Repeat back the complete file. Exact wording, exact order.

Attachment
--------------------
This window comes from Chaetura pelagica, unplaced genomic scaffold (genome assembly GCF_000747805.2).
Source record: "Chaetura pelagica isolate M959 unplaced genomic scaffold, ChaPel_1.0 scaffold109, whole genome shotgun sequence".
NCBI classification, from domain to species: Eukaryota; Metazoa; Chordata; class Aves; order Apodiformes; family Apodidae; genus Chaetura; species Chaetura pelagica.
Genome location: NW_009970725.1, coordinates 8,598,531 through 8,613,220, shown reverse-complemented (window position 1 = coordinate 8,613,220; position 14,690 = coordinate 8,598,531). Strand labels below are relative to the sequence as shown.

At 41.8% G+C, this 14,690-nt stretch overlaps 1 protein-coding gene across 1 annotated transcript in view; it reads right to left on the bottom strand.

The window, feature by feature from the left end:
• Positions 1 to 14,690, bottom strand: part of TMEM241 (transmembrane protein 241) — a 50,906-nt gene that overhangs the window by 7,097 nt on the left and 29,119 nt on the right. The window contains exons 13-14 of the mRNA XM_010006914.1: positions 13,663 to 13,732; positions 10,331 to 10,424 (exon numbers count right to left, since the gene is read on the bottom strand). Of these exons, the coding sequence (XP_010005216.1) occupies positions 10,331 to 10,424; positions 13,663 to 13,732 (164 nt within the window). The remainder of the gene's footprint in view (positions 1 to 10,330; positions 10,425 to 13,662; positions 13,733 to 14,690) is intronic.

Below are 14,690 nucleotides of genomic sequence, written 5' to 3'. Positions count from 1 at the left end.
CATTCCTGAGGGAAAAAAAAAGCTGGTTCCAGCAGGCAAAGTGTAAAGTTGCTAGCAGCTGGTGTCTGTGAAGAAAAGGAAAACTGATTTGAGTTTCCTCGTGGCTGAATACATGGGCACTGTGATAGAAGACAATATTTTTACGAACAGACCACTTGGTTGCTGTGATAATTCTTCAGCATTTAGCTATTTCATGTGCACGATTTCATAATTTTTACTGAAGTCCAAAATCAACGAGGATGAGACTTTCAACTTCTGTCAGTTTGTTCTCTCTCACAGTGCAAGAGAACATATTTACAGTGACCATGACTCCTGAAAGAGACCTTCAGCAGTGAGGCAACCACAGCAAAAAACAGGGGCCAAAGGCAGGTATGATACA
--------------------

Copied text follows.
This window comes from Chaetura pelagica, unplaced genomic scaffold (genome assembly GCF_000747805.2).
Source record: "Chaetura pelagica isolate M959 unplaced genomic scaffold, ChaPel_1.0 scaffold109, whole genome shotgun sequence".
NCBI classification, from domain to species: Eukaryota; Metazoa; Chordata; class Aves; order Apodiformes; family Apodidae; genus Chaetura; species Chaetura pelagica.
Genome location: NW_009970725.1, coordinates 8,598,531 through 8,613,220, shown reverse-complemented (window position 1 = coordinate 8,613,220; position 14,690 = coordinate 8,598,531). Strand labels below are relative to the sequence as shown.

At 41.8% G+C, this 14,690-nt stretch overlaps 1 protein-coding gene across 1 annotated transcript in view; it reads right to left on the bottom strand.

The window, feature by feature from the left end:
• Positions 1 to 14,690, bottom strand: part of TMEM241 (transmembrane protein 241) — a 50,906-nt gene that overhangs the window by 7,097 nt on the left and 29,119 nt on the right. The window contains exons 13-14 of the mRNA XM_010006914.1: positions 13,663 to 13,732; positions 10,331 to 10,424 (exon numbers count right to left, since the gene is read on the bottom strand). Of these exons, the coding sequence (XP_010005216.1) occupies positions 10,331 to 10,424; positions 13,663 to 13,732 (164 nt within the window). The remainder of the gene's footprint in view (positions 1 to 10,330; positions 10,425 to 13,662; positions 13,733 to 14,690) is intronic.

Below are 14,690 nucleotides of genomic sequence, written 5' to 3'. Positions count from 1 at the left end.
CATTCCTGAGGGAAAAAAAAAGCTGGTTCCAGCAGGCAAAGTGTAAAGTTGCTAGCAGCTGGTGTCTGTGAAGAAAAGGAAAACTGATTTGAGTTTCCTCGTGGCTGAATACATGGGCACTGTGATAGAAGACAATATTTTTACGAACAGACCACTTGGTTGCTGTGATAATTCTTCAGCATTTAGCTATTTCATGTGCACGATTTCATAATTTTTACTGAAGTCCAAAATCAACGAGGATGAGACTTTCAACTTCTGTCAGTTTGTTCTCTCTCACAGTGCAAGAGAACATATTTACAGTGACCATGACTCCTGAAAGAGACCTTCAGCAGTGAGGCAACCACAGCAAAAAACAGGGGCCAAAGGCAGGTATGATACA